Downtown areas in suburban South Florida cities have been popped up in recent years as developers try to accommodate people who want to live, work and play in one place.
For example, a 130-acre mixed-use development now under construction will serve as the downtown of Pembroke Pines, complete with 1,900 residential units, hotel rooms, offices, restaurants, shops and a new city hall.
Among other examples, both Boca Raton and Coral Springs are encouraging dense development of downtown areas. A new hotel and several high-rise residential buildings are under construction in the center of Boca.
Erick Valle, a town planner and architect in Coral Gables, told the Sun-Sentinel that high land prices are encouraging denser, vertical development in suburban cities: “We ran out of land. Once you run out of land, the land becomes very expensive.”
Developers designed bedroom communities in western South Florida without a center, Diane Colonna, executive director of the Margate Community Redevelopment Agency, told the Sun-Sentinel.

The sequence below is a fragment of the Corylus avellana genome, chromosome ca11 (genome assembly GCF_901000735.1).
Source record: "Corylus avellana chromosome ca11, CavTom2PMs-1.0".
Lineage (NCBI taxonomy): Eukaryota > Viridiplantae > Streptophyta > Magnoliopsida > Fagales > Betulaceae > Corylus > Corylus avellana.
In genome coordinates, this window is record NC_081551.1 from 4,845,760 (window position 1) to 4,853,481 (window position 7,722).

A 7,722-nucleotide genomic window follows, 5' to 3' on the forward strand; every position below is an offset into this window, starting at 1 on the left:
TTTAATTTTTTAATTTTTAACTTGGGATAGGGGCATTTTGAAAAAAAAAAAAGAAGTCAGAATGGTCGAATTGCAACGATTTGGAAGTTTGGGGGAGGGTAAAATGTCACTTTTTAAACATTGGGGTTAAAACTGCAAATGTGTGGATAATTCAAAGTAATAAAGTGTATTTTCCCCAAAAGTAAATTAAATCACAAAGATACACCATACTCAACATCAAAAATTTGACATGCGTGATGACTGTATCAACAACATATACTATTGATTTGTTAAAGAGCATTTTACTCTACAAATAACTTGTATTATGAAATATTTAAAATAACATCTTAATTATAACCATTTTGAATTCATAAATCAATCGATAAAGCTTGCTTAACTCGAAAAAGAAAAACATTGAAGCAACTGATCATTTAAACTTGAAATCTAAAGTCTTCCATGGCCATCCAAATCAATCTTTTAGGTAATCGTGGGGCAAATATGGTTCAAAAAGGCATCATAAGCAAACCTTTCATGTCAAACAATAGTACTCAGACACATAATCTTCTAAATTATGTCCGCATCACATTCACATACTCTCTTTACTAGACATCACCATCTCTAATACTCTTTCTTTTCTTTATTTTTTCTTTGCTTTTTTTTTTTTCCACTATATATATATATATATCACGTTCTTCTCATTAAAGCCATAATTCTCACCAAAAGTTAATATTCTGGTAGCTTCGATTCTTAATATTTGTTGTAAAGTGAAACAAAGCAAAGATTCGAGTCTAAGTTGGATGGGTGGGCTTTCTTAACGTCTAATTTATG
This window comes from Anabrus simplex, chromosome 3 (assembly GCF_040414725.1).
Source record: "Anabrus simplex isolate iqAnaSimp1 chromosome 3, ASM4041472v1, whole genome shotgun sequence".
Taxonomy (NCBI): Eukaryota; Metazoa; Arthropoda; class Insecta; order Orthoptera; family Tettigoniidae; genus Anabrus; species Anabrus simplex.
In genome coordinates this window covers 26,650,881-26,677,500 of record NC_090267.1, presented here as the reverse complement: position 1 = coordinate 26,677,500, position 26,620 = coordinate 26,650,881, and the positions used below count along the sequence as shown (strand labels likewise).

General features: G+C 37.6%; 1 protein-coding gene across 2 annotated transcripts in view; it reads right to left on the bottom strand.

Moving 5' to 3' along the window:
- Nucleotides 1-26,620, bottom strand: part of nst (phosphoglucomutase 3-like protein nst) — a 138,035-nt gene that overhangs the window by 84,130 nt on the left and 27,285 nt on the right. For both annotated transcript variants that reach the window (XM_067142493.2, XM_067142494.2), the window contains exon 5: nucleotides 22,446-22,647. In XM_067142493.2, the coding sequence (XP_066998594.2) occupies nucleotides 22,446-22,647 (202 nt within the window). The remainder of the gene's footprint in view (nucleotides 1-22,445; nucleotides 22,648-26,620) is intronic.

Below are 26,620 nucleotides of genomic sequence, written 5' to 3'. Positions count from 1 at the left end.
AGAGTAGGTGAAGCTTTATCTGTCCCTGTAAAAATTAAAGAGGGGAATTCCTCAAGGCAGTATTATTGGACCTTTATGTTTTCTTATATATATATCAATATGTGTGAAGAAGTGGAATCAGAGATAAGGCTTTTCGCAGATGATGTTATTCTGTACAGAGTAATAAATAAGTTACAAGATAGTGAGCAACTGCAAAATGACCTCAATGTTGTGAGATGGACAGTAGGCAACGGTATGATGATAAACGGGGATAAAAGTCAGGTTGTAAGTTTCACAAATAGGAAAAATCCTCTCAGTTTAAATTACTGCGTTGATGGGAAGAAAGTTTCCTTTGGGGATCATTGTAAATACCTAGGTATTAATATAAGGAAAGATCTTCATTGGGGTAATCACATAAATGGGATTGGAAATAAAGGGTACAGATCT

“They were not taking into consideration that at some point people would want to walk places,” she told the newspaper. “There’s a real desire … for cities to have a sense of place, something that’s unique to your city, and a gathering place, a place to run into friends.”
The city of Margate has purchased 36 acres at the intersection of State Road 7 and Margate Boulevard for development of a downtown area with homes, retail stores and entertainment venues.